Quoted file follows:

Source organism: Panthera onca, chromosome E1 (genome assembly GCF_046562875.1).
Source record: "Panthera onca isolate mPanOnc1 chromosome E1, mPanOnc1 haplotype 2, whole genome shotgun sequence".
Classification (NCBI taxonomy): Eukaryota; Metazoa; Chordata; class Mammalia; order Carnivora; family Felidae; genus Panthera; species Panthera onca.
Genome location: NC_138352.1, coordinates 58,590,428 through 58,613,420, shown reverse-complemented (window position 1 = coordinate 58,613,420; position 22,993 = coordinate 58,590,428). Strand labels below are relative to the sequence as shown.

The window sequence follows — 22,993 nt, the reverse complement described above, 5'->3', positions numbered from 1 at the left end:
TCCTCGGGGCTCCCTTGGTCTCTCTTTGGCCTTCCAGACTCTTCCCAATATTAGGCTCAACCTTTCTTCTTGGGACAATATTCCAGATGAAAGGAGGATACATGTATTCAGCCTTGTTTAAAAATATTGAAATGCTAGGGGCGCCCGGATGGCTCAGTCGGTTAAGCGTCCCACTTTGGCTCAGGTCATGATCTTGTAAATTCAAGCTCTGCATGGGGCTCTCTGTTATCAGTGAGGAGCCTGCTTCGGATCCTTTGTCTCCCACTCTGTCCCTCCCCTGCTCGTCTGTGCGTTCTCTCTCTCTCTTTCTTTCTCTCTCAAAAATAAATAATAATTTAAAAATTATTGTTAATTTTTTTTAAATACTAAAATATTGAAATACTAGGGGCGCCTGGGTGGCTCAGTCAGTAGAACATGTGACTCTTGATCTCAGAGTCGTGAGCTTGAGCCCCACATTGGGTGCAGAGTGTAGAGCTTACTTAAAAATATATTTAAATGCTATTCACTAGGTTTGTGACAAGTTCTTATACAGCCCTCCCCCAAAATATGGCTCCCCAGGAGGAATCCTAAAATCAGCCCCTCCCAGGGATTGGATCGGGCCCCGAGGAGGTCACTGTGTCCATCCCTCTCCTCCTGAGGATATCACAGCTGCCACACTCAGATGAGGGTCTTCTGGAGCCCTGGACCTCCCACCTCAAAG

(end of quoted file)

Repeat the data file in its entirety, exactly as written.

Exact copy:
Source organism: Panthera onca, chromosome E1 (genome assembly GCF_046562875.1).
Source record: "Panthera onca isolate mPanOnc1 chromosome E1, mPanOnc1 haplotype 2, whole genome shotgun sequence".
Classification (NCBI taxonomy): Eukaryota; Metazoa; Chordata; class Mammalia; order Carnivora; family Felidae; genus Panthera; species Panthera onca.
Genome location: NC_138352.1, coordinates 58,590,428 through 58,613,420, shown reverse-complemented (window position 1 = coordinate 58,613,420; position 22,993 = coordinate 58,590,428). Strand labels below are relative to the sequence as shown.

The window sequence follows — 22,993 nt, the reverse complement described above, 5'->3', positions numbered from 1 at the left end:
TCCTCGGGGCTCCCTTGGTCTCTCTTTGGCCTTCCAGACTCTTCCCAATATTAGGCTCAACCTTTCTTCTTGGGACAATATTCCAGATGAAAGGAGGATACATGTATTCAGCCTTGTTTAAAAATATTGAAATGCTAGGGGCGCCCGGATGGCTCAGTCGGTTAAGCGTCCCACTTTGGCTCAGGTCATGATCTTGTAAATTCAAGCTCTGCATGGGGCTCTCTGTTATCAGTGAGGAGCCTGCTTCGGATCCTTTGTCTCCCACTCTGTCCCTCCCCTGCTCGTCTGTGCGTTCTCTCTCTCTCTTTCTTTCTCTCTCAAAAATAAATAATAATTTAAAAATTATTGTTAATTTTTTTTAAATACTAAAATATTGAAATACTAGGGGCGCCTGGGTGGCTCAGTCAGTAGAACATGTGACTCTTGATCTCAGAGTCGTGAGCTTGAGCCCCACATTGGGTGCAGAGTGTAGAGCTTACTTAAAAATATATTTAAATGCTATTCACTAGGTTTGTGACAAGTTCTTATACAGCCCTCCCCCAAAATATGGCTCCCCAGGAGGAATCCTAAAATCAGCCCCTCCCAGGGATTGGATCGGGCCCCGAGGAGGTCACTGTGTCCATCCCTCTCCTCCTGAGGATATCACAGCTGCCACACTCAGATGAGGGTCTTCTGGAGCCCTGGACCTCCCACCTCAAAG